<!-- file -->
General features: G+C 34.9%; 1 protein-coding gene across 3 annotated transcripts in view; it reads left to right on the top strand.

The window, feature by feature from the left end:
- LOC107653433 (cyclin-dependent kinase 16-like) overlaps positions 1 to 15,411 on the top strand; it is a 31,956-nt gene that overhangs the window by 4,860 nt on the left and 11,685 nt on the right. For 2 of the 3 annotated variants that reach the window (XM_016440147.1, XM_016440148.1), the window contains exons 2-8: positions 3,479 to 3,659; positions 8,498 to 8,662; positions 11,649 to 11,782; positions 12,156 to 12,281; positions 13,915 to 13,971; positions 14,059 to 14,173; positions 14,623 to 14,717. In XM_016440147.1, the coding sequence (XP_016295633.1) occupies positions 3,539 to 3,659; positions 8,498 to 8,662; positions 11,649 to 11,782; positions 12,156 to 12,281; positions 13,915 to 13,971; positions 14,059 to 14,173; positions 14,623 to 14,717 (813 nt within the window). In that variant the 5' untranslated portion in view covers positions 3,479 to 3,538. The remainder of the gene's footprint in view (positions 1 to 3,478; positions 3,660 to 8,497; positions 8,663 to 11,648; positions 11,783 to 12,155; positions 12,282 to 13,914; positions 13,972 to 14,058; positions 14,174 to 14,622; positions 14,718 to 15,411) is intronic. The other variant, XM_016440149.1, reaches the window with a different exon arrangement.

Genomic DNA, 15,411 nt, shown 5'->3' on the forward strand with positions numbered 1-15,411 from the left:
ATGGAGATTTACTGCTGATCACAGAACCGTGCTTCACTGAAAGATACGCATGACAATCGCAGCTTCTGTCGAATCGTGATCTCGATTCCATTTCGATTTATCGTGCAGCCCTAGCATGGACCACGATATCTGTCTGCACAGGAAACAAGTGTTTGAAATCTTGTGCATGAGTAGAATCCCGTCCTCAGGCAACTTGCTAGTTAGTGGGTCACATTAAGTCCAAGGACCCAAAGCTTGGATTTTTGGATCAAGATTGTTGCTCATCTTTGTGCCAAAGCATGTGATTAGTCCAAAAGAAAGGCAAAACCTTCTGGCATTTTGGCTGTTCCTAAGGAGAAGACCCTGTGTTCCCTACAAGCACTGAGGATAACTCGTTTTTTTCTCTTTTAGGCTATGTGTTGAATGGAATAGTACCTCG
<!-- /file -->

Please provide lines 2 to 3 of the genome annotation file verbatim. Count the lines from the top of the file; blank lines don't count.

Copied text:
The window, feature by feature from the left end:
- LOC107653433 (cyclin-dependent kinase 16-like) overlaps positions 1 to 15,411 on the top strand; it is a 31,956-nt gene that overhangs the window by 4,860 nt on the left and 11,685 nt on the right. For 2 of the 3 annotated variants that reach the window (XM_016440147.1, XM_016440148.1), the window contains exons 2-8: positions 3,479 to 3,659; positions 8,498 to 8,662; positions 11,649 to 11,782; positions 12,156 to 12,281; positions 13,915 to 13,971; positions 14,059 to 14,173; positions 14,623 to 14,717. In XM_016440147.1, the coding sequence (XP_016295633.1) occupies positions 3,539 to 3,659; positions 8,498 to 8,662; positions 11,649 to 11,782; positions 12,156 to 12,281; positions 13,915 to 13,971; positions 14,059 to 14,173; positions 14,623 to 14,717 (813 nt within the window). In that variant the 5' untranslated portion in view covers positions 3,479 to 3,538. The remainder of the gene's footprint in view (positions 1 to 3,478; positions 3,660 to 8,497; positions 8,663 to 11,648; positions 11,783 to 12,155; positions 12,282 to 13,914; positions 13,972 to 14,058; positions 14,174 to 14,622; positions 14,718 to 15,411) is intronic. The other variant, XM_016440149.1, reaches the window with a different exon arrangement.